Savoury soy milk, 22 NTD, with Chinese crullers, 12 NTD (鹹豆漿油條).

Guo Mao Lai Lai also offers buns, dumplings, and flatbreads. We tried their pork buns and garlic chive buns, and they were splendid, with super-juicy fillings. If my memory serves me right, I think Simon might have gone back for seconds...

Pork bun and garlic chive bun (肉包,韭菜包).

No skimping on the filling here!

Garlic chive bun filling (韭菜包內餡).

And to wrap up the Kaohsiung portion of this blog post, here is a picture of the Dragon Tiger Pagodas.

Dragon Tiger Pagodas at Lotus Lake in the Zuoying district of Kaohsiung (高雄左營蓮池潭龍虎塔).

Not a bad way to spend the day.

The Mysterious Warrior God (玄天上帝), a Taoist deity.

But wait, there's more!

While we were in Kaohsiung, we did a day trip to Cijin Island.

Off to Cijin Island (旗津島)!

Upon our arrival, it wasn't long before the seafood stalls drew me in. Grilled squid? Yes, please!

Grilled squid stall at Cijin Island (烤魷魚,烤小卷).

There's something about eating bite-sized pieces of seafood with a toothpick from a paper bag that makes life feel wonderfully leisurely. That's how you know you're on holiday.

Grilled squid in a bag, yum yum.

Following the seafood-in-paper-bag theme, I got deep-fried mixed seafood at another stall.

Deep-fried seafood (炸海鮮).

My favourite is the deep-fried fish roe! I don't get to have fish roe as often as I'd like, it's such a treat.

Deep-fried fish egg (炸魚卵).

Fueled with seafood, we hired a couple of bikes, and cycled around the island.

After we were spent with all that exercise, it was time for more seafood, of course!

It's hard to go wrong with a good classic Chinese-style steamed fish (清蒸魚).

Before I sign off this post, here's one last picture. A cute Shiba Inu in a pram!

Dog in pram.

So there you go... there's no denying that Kaohsiung can be gray and industrial in parts, but it certainly has its colourful, charming aspects, too, and this vibrant, playful side is so worth discovering!

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Tuesday, 13 June 2017

pingtung food and sights

Pingtung Night Market (屏東夜市 / 屏東民族夜市).

After a great time in Hualien, our next destination was Pingtung, which is not a place that you'd typically find on the itinerary of foreign tourists to Taiwan, but for some reason or other - I'll explain it in a moment - I included it in our route. The train ride from Hualien to Pingtung had some pretty picturesque moments. Here's a photo I took during the trip!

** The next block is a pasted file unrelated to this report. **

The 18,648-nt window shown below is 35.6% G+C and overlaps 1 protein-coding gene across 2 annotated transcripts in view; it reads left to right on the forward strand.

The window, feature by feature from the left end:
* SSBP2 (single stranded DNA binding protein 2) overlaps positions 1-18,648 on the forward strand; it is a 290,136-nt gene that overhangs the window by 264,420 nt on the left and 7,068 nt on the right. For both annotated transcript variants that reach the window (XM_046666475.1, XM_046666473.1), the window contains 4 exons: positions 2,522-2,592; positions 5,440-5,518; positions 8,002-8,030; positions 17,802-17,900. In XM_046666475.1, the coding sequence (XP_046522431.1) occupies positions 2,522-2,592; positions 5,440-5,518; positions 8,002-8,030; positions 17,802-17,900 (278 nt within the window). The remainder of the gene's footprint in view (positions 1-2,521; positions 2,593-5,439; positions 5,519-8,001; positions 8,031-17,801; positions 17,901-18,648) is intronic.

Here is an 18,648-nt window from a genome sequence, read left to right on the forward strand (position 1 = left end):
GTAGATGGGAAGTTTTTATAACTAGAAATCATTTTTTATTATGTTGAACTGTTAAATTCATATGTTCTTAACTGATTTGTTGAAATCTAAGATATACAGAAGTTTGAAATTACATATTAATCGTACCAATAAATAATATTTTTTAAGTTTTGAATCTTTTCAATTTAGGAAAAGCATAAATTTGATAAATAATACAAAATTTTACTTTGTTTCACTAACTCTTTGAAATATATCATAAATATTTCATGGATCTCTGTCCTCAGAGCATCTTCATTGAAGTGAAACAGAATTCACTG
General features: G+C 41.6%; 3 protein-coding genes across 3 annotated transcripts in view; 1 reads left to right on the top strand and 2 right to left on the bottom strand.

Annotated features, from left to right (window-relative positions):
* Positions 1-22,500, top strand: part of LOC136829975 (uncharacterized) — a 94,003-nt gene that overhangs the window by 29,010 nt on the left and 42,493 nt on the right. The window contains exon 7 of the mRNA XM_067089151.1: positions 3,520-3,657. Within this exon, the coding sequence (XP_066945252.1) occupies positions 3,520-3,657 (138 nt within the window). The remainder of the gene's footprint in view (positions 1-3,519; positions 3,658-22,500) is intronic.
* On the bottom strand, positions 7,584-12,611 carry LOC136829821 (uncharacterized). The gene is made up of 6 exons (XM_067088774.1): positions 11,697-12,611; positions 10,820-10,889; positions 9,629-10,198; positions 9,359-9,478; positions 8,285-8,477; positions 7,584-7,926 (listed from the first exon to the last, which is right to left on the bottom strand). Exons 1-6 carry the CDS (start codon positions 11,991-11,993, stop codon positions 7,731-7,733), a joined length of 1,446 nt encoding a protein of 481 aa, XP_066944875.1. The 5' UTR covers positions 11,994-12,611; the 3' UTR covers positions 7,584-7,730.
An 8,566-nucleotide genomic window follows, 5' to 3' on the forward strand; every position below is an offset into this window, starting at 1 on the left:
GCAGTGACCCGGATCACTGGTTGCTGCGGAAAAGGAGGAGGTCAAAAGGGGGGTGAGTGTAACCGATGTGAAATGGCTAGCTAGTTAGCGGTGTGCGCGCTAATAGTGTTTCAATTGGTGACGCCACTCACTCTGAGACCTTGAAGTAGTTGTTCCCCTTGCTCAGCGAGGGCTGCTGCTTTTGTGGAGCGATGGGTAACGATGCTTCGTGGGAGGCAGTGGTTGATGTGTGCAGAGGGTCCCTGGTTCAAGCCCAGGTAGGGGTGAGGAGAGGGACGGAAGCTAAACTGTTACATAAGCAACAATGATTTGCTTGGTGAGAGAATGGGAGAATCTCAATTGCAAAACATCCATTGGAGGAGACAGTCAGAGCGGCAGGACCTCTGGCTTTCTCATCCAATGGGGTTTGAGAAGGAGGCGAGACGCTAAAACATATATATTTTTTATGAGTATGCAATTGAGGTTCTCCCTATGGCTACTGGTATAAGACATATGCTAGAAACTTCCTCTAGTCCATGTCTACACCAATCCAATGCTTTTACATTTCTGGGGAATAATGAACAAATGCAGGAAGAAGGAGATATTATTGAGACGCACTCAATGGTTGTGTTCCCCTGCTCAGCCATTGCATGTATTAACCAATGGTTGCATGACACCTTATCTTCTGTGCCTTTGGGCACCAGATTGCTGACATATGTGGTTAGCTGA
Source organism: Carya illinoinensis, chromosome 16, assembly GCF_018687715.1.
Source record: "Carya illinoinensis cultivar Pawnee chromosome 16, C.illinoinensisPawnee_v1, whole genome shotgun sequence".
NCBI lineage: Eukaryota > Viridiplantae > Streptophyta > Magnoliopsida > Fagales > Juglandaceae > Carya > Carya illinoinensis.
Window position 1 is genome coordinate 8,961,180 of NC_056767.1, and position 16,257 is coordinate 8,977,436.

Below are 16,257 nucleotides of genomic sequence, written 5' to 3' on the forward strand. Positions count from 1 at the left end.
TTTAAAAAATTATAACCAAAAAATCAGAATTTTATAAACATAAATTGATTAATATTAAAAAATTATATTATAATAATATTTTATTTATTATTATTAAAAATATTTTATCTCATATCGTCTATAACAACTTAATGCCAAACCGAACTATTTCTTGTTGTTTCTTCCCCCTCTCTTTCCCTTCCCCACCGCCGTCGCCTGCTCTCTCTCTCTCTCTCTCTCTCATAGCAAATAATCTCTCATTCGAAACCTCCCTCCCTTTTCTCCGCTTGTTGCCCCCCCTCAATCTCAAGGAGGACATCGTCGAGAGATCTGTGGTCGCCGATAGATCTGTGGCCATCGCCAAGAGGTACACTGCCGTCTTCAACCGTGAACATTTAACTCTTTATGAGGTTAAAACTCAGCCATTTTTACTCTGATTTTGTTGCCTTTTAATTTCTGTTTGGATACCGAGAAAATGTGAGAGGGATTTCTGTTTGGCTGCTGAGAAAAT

A shot of the scenery from Hualien to Pingtung, taken from the train window.

So I think my original idea was to make Pingtung city a jumping-off point for a side trip to the Purple Butterfly Valley in the Maolin National Scenic Area, and we actually arrived at just the right season to see the glorious migration of those purple butterflies, too - but we ran short on time and energy, so we decided to just take it easy in Pingtung.

With our original plans shelved, what was there to do instead? Well, the cool thing about Taiwan is that there seems to be night markets wherever you go. And in fact, the Pingtung market is actually open day and night - that's our food and entertainment sorted!

Luzhen dumpling shop (陸貞湯包).

Alright, this was our first stop at the Pingtung night market... Luzhen dumpling shop. We just can't seem to stay away from dumplings in Taiwan. Who can blame us, when they're everywhere and they taste so good?

We tried their soup dumplings, which were decent enough.

Soup dumplings (湯包), 50 NTD.

But it was their pan-fried fennel frond dumplings that really surprised and delighted us. The zingy aromatic fennel fronds made for a fabulous dumpling filling.

Pan-fried fennel frond dumplings, or fennel frond potstickers (茴香鍋貼), 65 NTD.

We also tried the toon or toona pancake with egg, an intriguing snack that features the young leaves from the Chinese toon tree (toona sinensis). The herbaceous garlicky-onion flavour of the toon leaves worked well in this savoury pancake-omelette; it was certainly something new for us!

Chinese toon pancake or toon omelette (香椿抓餅), 30 NTD. Add 10 NTD for extra egg.

We also stumbled upon this stall selling "geng", a type of soup that is usually thickened with starch. They also sell fried rice and noodles, which you can mix in with your "geng" for a substantial meal.

Wangchao soup shop (王朝香菇肉焿旗魚焿).

I went for the swordfish fishball soup. My initial concerns about the gluey appearance and texture of the "geng" were washed away upon tucking in - it was surprisingly nice and smooth and went down like a treat. The handmade fishballs were delightfully bouncy, and the drizzle of black vinegar really completed the dish.

Swordfish fish ball soup (旗魚羹), 40 NTD for a small bowl, 60 NTD for a large bowl.

Simon had the meat and mushroom soup, which was also marvellous. I was definitely sneaking in a sip here and there...

Mushroom and meat soup (香菇肉羹), 40 NTD for small, 60 NTD for large.

When I saw this stall, I felt compelled to eat there. The big sign brightly advertises their handmade noodles and fishball soup. Smaller signs hanging just underneath speak of side dishes such as seaweed salad and pork liver salad.

Yong's handmade noodle shop (永記手工麵店).